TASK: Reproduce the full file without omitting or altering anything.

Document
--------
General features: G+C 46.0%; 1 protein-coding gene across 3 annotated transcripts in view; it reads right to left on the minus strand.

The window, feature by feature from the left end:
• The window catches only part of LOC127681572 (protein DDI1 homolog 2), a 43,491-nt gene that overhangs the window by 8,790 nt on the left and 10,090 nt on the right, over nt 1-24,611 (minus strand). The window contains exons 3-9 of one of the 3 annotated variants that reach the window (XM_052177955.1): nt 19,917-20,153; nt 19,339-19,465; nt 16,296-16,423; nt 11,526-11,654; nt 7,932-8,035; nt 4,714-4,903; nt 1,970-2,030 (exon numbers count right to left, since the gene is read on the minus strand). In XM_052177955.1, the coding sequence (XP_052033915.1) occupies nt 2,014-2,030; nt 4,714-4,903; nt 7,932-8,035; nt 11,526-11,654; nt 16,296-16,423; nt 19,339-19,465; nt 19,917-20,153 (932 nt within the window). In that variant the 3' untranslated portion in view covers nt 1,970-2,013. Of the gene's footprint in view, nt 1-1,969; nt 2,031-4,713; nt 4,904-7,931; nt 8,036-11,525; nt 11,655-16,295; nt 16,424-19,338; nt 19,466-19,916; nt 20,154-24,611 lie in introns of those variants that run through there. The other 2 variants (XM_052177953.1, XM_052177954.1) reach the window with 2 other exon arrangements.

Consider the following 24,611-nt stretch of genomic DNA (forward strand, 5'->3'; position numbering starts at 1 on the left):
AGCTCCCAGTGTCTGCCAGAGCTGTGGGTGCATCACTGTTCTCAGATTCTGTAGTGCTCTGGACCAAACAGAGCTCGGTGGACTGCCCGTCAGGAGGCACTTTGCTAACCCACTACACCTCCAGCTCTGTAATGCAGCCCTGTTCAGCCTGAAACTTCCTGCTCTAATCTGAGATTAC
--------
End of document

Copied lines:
General features: G+C 46.0%; 1 protein-coding gene across 3 annotated transcripts in view; it reads right to left on the minus strand.

The window, feature by feature from the left end:
• The window catches only part of LOC127681572 (protein DDI1 homolog 2), a 43,491-nt gene that overhangs the window by 8,790 nt on the left and 10,090 nt on the right, over nt 1-24,611 (minus strand). The window contains exons 3-9 of one of the 3 annotated variants that reach the window (XM_052177955.1): nt 19,917-20,153; nt 19,339-19,465; nt 16,296-16,423; nt 11,526-11,654; nt 7,932-8,035; nt 4,714-4,903; nt 1,970-2,030 (exon numbers count right to left, since the gene is read on the minus strand). In XM_052177955.1, the coding sequence (XP_052033915.1) occupies nt 2,014-2,030; nt 4,714-4,903; nt 7,932-8,035; nt 11,526-11,654; nt 16,296-16,423; nt 19,339-19,465; nt 19,917-20,153 (932 nt within the window). In that variant the 3' untranslated portion in view covers nt 1,970-2,013. Of the gene's footprint in view, nt 1-1,969; nt 2,031-4,713; nt 4,904-7,931; nt 8,036-11,525; nt 11,655-16,295; nt 16,424-19,338; nt 19,466-19,916; nt 20,154-24,611 lie in introns of those variants that run through there. The other 2 variants (XM_052177953.1, XM_052177954.1) reach the window with 2 other exon arrangements.

Consider the following 24,611-nt stretch of genomic DNA (forward strand, 5'->3'; position numbering starts at 1 on the left):
AGCTCCCAGTGTCTGCCAGAGCTGTGGGTGCATCACTGTTCTCAGATTCTGTAGTGCTCTGGACCAAACAGAGCTCGGTGGACTGCCCGTCAGGAGGCACTTTGCTAACCCACTACACCTCCAGCTCTGTAATGCAGCCCTGTTCAGCCTGAAACTTCCTGCTCTAATCTGAGATTAC